On the Coast: Before and After the Parade of Atmospheric Rivers – Planet Snapshots issue 59 via Medium

Swirls of sediment off the coast of California on January 17, 2023, and a view of same area off the coast of California under more typical conditions on January 23, 2023 (Satellite image by Joshua Stevens, courtesy of NASA earth observatory).

California is left drenched, flooded, and perhaps a little hopeful after recurring atmospheric rivers pummeled the state for 2 weeks straight. The rains are a small reprieve for the area’s years-long drought. But the sheer volume of rainfall was much more than the parched landscape could handle. With a turn of the faucet, the state went from too dry to too wet in what’s called a “weather whiplash,” transforming the Golden State to shades of brown…

Global Weather Patterns and Coastlines

Coasts are sensitive to sea level rise, changes in the frequency and intensity of storms, increases in precipitation, and warmer ocean temperatures. In addition, rising atmospheric concentrations of carbon dioxide (CO2) are causing the oceans to absorb more of the gas and become more acidic. This rising acidity can have significant impacts on coastal and marine ecosystems.

The impacts of climate change are likely to worsen problems that coastal areas already face. Confronting existing challenges that affect man-made infrastructure and coastal ecosystems, such as shoreline erosion, coastal flooding, and water pollution, is already a concern in many areas. Addressing the additional stress of climate change may require new approaches to managing land, water, waste, and ecosystems…

Atmospheric rivers hitting California will become even more intense. Here’s how they work – the San Francisco Chronicle

The Cement Ship, SS Palo Alto continues to be battered by strong surf, Seacliff State Beach, CA Januray 13, 2023 © 2023 Shmuel Thaler - Santa Cruz Sentinel.

The same weather that replenishes California water supplies could bring the next megaflood.

A procession of storms is drenching Northern California this week, with rainfall already topping 2 inches in San Francisco and surpassing 8 inches in the Santa Cruz Mountains. More precipitation is on tap through the weekend, prompting concerns of widespread urban flooding and potential landslides…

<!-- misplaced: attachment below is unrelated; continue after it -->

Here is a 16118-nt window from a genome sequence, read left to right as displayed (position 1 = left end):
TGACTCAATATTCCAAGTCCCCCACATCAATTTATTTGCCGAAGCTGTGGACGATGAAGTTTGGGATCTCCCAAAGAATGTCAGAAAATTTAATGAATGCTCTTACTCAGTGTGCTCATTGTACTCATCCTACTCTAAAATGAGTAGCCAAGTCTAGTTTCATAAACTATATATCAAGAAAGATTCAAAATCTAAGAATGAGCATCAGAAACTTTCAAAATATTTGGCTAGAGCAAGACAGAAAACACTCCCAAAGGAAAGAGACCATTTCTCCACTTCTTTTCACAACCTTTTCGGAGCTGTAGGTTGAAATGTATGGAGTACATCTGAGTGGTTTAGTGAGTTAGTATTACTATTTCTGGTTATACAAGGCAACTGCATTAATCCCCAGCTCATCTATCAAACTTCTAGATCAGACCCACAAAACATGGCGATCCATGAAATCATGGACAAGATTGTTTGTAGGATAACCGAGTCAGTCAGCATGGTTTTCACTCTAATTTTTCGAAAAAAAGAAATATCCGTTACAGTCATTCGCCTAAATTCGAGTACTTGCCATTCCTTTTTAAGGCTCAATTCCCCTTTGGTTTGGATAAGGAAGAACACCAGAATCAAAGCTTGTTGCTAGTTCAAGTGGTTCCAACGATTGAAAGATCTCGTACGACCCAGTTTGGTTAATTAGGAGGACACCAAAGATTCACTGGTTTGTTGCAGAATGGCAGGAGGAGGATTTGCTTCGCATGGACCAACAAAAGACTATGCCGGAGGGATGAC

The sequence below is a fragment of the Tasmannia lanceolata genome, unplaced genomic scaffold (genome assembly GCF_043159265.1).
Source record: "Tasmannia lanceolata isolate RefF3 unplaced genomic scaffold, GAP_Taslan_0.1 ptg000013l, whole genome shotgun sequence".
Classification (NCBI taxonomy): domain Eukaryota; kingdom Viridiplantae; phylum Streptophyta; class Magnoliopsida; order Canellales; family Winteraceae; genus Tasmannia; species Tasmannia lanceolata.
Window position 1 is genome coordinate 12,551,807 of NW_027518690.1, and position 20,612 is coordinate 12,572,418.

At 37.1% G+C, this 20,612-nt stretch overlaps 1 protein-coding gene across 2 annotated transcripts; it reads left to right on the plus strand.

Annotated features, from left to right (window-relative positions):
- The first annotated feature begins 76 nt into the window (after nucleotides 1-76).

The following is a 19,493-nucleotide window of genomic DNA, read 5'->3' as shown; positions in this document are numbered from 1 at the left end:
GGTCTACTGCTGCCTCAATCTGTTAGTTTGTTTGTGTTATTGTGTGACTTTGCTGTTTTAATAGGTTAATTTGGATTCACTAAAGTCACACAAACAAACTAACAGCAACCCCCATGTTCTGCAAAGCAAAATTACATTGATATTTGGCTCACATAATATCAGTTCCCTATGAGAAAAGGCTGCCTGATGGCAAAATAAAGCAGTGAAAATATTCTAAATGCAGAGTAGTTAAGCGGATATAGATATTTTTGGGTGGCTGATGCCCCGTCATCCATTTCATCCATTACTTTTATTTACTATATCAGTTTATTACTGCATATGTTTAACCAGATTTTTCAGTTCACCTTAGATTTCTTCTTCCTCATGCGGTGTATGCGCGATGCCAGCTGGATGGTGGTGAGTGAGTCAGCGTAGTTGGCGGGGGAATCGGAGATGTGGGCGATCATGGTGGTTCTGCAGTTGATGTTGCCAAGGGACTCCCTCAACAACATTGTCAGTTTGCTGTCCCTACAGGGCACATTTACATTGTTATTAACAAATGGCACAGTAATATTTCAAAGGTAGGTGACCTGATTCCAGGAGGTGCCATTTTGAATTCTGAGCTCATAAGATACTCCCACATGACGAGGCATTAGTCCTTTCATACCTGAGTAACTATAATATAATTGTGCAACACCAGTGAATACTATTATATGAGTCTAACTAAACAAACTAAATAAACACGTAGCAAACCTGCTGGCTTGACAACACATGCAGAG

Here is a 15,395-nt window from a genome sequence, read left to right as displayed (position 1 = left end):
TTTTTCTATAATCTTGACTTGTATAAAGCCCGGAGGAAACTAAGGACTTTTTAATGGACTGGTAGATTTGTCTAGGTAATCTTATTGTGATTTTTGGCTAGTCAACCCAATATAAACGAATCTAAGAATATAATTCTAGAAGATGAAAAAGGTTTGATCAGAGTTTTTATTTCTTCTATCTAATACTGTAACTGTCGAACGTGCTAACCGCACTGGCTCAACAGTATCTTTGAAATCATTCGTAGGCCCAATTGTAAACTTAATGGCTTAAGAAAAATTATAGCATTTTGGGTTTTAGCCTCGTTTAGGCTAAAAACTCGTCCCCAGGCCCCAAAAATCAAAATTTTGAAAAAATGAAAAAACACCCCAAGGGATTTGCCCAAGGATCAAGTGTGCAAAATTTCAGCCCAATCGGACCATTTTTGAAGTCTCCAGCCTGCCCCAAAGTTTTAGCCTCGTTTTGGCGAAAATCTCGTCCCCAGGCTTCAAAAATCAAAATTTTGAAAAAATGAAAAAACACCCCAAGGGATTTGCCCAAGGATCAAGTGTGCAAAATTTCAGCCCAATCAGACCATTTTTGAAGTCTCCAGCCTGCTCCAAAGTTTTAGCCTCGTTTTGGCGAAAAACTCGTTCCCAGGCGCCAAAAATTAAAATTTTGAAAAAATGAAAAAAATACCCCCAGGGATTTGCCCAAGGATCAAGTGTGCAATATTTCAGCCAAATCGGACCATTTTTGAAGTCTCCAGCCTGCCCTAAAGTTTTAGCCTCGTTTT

What Will ‘Weather Whiplash’ Mean for California? – the New York Times

Coast Guard Air Station Astoria crew deploys to Russian River during Northern California floods (by by Petty Officer 3rd Class Taylor Bacon CC BY-NC-ND 2.0 via Flickr).

California is built upon the great gamble of irrigation. Left alone, much of the land in the Western United States would be inhospitable to teeming cities. But we’re Americans — we couldn’t let the desert stand in our way.

More than a century ago, the United States Bureau of Land Reclamation began taming the water in the West…

Welcome to the era of weather whiplash – Vox

New Year's Eve Storm drenches Santa Cruz County, CA, creating flooding, slides, slip outs, downed trees and wire ©2023 Shmuel Thaler - Santa Cruz Sentinel.

California’s floods reveal a likely climate change symptom: Quick shifts between opposing weather conditions. In less than a week, the story about California’s weather shifted dramatically. Just before New Year’s Eve, the state was running out of water following two decades of severe drought. Then, it started to rain and rain..California was battered by a series of atmospheric rivers…

What are atmospheric rivers? – NOAA

Infographic: The science behind atmospheric rivers (courtesy of NOAA)

Atmospheric rivers are relatively long, narrow regions in the atmosphere – like rivers in the sky – that transport most of the water vapor outside of the tropics. These columns of vapor move with the weather, carrying an amount of water vapor roughly equivalent to the average flow of water at the mouth of the Mississippi River. When the atmospheric rivers make landfall, they often release this water vapor in the form of rain or snow…